To Be Honest: Voices on Donald Trump's Muslim Ban

To Be Honest: Voices on Donald Trump's Muslim Ban

Regular price
Sale price
Regular price
Sold out
Unit price
Shipping calculated at checkout.

To Be Honest is a play script and series of essays reflecting on the ways Muslims are perceived and spoken of in America. With funding from a Mellon Foundation grant, several professors conducted more than two hundred hours of qualitative interviews in Texas with people across religious and political spectrums. Their conversations confirm expected polarizations and reveal new, troubling perspectives.

To Be Honest is a "documentary theater" script born from these interviews, which were used to help create monologues that give a face to the nuanced complexity of what is rarely said aloud. The monologues touch on non-Muslim millennials' understandings of Islam, racism's intersection with Islamophobia, the fatigue of "activist" Muslims, the impact of intervention in the Middle East on U.S. military veterans, feminist readings of the hijab, the Trump presidency, and more.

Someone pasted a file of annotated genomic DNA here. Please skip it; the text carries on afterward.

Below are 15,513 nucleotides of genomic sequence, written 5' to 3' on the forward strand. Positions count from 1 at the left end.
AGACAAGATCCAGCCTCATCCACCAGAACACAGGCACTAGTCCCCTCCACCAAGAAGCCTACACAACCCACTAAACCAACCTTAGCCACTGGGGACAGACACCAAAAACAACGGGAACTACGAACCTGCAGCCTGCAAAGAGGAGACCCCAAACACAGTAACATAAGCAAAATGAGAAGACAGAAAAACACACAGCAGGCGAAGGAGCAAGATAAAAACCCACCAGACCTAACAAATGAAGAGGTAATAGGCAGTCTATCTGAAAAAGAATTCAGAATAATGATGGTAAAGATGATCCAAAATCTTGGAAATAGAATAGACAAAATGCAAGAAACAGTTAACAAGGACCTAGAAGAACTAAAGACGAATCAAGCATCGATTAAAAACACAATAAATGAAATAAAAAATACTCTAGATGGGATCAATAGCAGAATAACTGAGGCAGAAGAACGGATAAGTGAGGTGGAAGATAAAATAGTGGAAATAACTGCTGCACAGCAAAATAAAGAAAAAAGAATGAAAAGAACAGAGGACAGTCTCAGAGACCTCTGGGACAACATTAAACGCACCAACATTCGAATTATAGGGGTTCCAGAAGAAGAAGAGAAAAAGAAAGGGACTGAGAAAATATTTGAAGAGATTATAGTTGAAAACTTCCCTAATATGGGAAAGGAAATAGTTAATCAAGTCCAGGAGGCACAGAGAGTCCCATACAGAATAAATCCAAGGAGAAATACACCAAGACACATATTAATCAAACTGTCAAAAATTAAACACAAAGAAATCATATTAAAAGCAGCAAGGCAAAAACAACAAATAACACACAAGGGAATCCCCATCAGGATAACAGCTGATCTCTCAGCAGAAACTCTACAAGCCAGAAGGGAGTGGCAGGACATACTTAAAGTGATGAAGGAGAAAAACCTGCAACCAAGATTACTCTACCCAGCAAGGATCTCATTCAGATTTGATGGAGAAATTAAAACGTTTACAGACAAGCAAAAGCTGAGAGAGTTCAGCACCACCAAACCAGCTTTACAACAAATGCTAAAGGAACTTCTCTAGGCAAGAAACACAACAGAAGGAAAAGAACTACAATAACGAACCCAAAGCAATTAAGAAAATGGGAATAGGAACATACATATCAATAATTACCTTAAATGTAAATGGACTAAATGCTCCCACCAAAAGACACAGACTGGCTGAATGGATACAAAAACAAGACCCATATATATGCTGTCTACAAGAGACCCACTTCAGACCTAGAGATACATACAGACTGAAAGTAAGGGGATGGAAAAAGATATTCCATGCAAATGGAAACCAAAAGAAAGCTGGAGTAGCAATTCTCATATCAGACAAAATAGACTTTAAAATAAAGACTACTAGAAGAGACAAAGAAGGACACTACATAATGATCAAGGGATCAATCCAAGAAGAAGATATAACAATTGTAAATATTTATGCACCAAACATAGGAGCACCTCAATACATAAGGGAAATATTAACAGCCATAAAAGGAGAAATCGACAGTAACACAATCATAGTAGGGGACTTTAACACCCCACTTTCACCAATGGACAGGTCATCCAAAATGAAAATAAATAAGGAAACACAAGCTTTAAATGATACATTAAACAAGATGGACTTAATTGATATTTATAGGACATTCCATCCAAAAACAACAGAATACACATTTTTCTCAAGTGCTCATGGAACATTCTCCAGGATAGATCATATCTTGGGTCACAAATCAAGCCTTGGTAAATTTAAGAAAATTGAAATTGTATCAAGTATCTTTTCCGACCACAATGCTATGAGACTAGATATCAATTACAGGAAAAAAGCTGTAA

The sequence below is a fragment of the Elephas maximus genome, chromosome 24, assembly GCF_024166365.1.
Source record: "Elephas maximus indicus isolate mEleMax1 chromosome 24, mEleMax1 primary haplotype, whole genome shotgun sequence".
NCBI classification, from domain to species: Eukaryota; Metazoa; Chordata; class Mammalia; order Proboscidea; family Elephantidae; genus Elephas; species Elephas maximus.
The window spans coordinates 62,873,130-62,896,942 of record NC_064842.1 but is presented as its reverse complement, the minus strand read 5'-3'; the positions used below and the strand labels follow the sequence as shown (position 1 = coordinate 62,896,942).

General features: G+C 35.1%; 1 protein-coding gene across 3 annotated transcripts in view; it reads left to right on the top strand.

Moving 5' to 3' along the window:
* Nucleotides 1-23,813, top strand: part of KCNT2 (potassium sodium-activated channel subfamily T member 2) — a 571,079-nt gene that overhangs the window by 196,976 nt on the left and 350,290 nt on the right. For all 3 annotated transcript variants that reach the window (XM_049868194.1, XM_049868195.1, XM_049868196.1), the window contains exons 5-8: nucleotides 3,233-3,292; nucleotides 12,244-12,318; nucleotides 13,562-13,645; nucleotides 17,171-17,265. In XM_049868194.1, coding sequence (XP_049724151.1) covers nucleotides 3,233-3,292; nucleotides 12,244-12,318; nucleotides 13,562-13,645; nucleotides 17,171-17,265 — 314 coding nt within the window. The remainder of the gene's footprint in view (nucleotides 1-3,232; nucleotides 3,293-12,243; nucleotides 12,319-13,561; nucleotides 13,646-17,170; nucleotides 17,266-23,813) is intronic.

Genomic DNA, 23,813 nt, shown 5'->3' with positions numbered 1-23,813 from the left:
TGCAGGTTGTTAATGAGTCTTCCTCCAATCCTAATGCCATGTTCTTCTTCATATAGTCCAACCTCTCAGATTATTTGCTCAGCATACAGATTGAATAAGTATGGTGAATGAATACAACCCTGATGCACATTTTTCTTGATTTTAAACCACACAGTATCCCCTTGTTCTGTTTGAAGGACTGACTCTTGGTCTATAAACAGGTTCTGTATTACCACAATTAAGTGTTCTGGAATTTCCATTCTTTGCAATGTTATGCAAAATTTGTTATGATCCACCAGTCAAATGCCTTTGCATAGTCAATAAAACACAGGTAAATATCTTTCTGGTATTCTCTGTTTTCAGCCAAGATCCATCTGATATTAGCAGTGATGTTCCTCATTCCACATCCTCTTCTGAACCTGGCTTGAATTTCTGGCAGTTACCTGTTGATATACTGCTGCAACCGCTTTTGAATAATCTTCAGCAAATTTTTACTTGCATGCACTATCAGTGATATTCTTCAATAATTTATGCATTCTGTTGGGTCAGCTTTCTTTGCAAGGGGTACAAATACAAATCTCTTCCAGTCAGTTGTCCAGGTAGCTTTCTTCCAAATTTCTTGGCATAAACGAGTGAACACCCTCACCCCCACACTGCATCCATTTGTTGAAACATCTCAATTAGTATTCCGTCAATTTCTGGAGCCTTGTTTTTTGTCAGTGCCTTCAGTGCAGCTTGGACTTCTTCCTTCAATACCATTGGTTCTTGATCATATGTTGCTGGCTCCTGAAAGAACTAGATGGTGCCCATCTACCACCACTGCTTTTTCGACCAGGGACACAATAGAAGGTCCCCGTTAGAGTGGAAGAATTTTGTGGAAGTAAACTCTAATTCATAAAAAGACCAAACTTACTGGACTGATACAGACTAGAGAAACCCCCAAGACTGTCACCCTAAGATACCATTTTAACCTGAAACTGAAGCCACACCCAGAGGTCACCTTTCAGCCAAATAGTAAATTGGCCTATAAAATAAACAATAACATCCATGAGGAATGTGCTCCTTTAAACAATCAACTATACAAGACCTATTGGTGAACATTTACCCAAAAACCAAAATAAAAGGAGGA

Six essays contextualize the script's underlying themes and provide material for further study. In these polarizing times, To Be Honest illuminates the striking reality that Americans have vastly different experiences with Islam, from evangelicals who work to convert Muslims with the aim of "helping them achieve peace" to Muslim youth who struggle to make sense of why society dissects their religion.

Students, scholars, readers, and theatergoers will come away with insights that allow them to move beyond limited views of Islam by listening to and engaging with others. To Be Honest is an important script for staging and a valuable tool for dialogue across ideological perspectives.

Author: Sarah Beth Kaufman, William G. Christ, Habiba Noor
Publisher: Trinity University Press
Published: 03/15/2022
Pages: 130
Binding Type: Paperback
Weight: 0.75lbs
Size: 10.70h x 8.40w x 0.30d
ISBN: 9781595349514

About the Author
Habiba Noor is a visiting assistant professor of education at Trinity University whose work focuses on the Muslim communities in Texas, New York City, and London, as well as on activism and research on Islam and Islamophobia at the local and legislative levels in Texas.